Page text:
Review: Deadwind Season 2 Is Stronger and More Engaging

Nordic-noir crime drama ‘Deadwind’ established itself as one of the best in the genre with a twisted first season that follows several subplots wrapped around each other in a manner that the audience has to keep guessing at the identity of the real culprit. The show gives as much attention to its characters as it does to its intricate plotlines, which is what makes it all the more interesting to watch. The personal struggles of the protagonist and the people around her get enmeshed in their professional challenges and raise their personal stakes in the solving of the crime.

With the second season, the series keeps up with this spirit and brings together several characters into the fray of what might look like a simple string of murders, but turns out to be something that is touched by corruption, both outside and inside Sofia Karppi’s unit.

Deadwind Season 2 Recap

Sofia and Nurmi return to work with a new case that has serial-killer written all over it. A dead man is found frozen and blindfolded, and the other is found hanging from a bridge with a blindfold as well. Both of them have a tattoo that connects them to the new government project that has been all over the news lately.

Mayor Sara Tulisuo is involved in the construction of the Helsinki-Tallinn Tunnel project, the contract of which has been assigned to a company named Kaartamo Nordic. With the fate of the project hanging in a balance, sometimes due to the funding and other times due to the voting that is to decide whether or not it will move forward at all, the corruption charges on Tulisuo complicate the situation even more.

As Sofia and Nurmi try to turn over every stone to find out the murderer, they have to deal with an increasing body count, with someone close to them falling prey to it as well. Meanwhile, Henna returns to Helsinki and gets involved in drugs, Emil develops violent tendencies at school, and Nurmi discovers a family member.

Deadwind Season 2 Review

‘Deadwind’ tops its engaging first season with a second run that digs deeper into the life of its protagonist while throwing her in a case that takes a very personal turn for her. She quickly turns from an objective police officer to someone with a personal vendetta, and as she relies more and more on her instincts to drive her in the right direction, we also wonder if the need for revenge also clouds her mind of what might be right in front of her.

Much like its first season, the show takes different threads, all of which deal with different issues and brings them together seamlessly to allow its detectives to jump from one to the other without creating any mess. This season, corruption becomes the core theme, with more than just a political tone to it. We also find corruption of character as the darkness increases within the residents of Helsinki.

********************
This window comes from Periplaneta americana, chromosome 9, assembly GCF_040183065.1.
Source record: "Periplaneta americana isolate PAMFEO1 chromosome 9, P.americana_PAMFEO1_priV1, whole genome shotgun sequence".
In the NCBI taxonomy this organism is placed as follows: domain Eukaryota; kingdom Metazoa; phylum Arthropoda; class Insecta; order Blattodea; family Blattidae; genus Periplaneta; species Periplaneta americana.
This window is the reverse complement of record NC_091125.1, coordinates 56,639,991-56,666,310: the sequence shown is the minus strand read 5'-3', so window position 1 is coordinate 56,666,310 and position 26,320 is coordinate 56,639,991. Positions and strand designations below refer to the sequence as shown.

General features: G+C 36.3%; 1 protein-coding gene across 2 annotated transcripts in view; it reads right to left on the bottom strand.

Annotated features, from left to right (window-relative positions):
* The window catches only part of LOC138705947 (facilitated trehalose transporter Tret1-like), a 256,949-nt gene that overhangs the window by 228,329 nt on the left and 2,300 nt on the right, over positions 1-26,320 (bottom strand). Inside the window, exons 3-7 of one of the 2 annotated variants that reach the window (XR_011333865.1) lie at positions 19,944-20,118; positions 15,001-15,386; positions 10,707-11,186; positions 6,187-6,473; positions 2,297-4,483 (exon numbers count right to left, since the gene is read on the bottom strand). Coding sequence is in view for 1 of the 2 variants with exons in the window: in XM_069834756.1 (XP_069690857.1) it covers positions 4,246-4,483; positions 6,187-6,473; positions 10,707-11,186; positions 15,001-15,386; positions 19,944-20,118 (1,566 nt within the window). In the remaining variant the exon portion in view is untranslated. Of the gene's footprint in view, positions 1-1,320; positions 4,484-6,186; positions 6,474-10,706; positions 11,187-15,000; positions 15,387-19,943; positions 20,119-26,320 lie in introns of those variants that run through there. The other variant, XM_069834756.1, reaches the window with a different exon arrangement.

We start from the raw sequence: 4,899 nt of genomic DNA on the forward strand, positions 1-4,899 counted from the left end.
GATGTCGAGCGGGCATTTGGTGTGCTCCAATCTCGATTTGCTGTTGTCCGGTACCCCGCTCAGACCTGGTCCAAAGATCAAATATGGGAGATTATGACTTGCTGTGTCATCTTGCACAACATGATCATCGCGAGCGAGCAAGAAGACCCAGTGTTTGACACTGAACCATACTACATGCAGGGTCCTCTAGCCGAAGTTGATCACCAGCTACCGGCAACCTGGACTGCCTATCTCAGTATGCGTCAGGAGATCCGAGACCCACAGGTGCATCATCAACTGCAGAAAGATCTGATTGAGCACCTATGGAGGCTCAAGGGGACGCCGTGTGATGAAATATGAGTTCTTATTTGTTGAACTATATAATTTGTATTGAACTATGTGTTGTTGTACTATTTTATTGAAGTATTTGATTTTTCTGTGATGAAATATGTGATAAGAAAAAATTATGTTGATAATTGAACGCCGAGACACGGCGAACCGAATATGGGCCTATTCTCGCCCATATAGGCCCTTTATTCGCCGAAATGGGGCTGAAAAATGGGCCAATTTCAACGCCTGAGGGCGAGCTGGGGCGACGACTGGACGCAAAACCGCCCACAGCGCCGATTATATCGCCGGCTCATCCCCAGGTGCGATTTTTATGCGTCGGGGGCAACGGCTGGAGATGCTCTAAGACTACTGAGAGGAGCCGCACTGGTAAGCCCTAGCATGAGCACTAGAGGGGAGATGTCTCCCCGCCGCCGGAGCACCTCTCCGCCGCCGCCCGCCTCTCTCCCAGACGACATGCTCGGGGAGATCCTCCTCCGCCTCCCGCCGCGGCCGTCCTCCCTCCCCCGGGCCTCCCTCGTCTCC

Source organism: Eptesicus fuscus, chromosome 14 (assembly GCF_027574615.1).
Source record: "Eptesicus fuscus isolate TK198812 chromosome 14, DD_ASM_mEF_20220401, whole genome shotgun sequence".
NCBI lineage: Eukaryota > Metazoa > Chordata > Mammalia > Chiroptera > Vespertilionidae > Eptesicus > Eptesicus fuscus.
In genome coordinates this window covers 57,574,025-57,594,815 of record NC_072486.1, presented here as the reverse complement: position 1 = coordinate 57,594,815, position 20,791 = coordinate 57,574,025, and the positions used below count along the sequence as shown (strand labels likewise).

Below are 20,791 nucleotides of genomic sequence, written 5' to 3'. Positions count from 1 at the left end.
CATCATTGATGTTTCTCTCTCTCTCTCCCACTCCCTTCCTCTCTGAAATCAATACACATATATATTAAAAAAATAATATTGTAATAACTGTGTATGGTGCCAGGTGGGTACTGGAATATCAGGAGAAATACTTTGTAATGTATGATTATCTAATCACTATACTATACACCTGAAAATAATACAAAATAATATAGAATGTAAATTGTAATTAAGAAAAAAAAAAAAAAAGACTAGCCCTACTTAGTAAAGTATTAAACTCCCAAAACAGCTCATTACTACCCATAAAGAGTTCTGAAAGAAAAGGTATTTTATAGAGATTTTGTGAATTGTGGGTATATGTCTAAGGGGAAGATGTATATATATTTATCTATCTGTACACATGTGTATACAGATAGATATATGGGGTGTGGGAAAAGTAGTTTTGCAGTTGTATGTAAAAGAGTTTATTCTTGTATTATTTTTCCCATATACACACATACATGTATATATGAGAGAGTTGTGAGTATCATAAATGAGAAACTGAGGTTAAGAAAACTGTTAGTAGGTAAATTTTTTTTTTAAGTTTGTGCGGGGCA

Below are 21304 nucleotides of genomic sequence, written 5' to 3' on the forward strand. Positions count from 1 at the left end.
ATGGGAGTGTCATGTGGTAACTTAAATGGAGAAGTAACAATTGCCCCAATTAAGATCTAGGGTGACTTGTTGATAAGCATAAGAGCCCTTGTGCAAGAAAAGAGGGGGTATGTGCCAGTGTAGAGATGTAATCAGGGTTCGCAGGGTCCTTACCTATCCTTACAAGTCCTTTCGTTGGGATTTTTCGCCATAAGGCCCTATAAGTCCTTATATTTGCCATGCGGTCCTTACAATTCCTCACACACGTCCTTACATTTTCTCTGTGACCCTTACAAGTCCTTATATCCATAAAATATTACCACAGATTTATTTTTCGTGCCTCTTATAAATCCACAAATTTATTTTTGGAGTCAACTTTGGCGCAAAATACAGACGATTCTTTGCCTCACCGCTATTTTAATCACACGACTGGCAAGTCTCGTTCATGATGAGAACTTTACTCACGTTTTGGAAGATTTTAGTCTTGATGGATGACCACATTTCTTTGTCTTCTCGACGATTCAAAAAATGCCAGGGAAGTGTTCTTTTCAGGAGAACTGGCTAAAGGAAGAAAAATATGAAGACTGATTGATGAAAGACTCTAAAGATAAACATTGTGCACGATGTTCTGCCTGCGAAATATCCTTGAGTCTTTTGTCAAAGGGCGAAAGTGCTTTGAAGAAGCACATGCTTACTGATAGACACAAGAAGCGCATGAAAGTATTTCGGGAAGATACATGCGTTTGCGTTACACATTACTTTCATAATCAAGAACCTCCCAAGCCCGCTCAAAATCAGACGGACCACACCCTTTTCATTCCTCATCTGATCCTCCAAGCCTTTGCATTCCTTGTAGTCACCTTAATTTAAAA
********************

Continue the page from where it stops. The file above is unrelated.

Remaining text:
The show also ropes in the problem of drugs amongst the youth, be it the ones consuming it or the ones distributing it. To raise the stakes, the storytellers hit close to home for Sofia, who starts to suffocate under the burden of her personal and professional responsibilities. As opposed to her, Nurmi seems freer, but he is also bogged down by the things from the past knocking at his door.

There is also a shift in the dynamic between him and Sofia, as this time around they are not two strangers forced together despite their visible discomfort in each other’s presence. This time, they are more trusting of each other, friends who have survived trying ordeals together, and in the end, are the only ones that they can rely on, especially when everyone else around them falls under suspicion.

What makes the season even better is that it makes Sofia more vulnerable. It keeps poking at her armour throughout the season, threatening to take away from her what she holds dear the most. As she chases the monsters outside, she also has to protect her children who seem to become easier targets owing to her profession. It also makes her question where her true dedication should lie, what choices she should be making before it gets too late to save the people around her.

With fewer episodes in this season, the story pulls itself together more tautly and doesn’t needlessly stretch any plot, something that the previous season was found prone to, at times. It also sheds the approach of creating multiple red herrings, which had worked well in the previous season but might have become predictable this time around now that the audience is familiar with the tactic. This gives an edge to the story where the twists are expected, but they don’t come when you think they will. They are dropped on you, just when you let your guard down. And so, for all sense and purposes, this season surpasses its predecessor.

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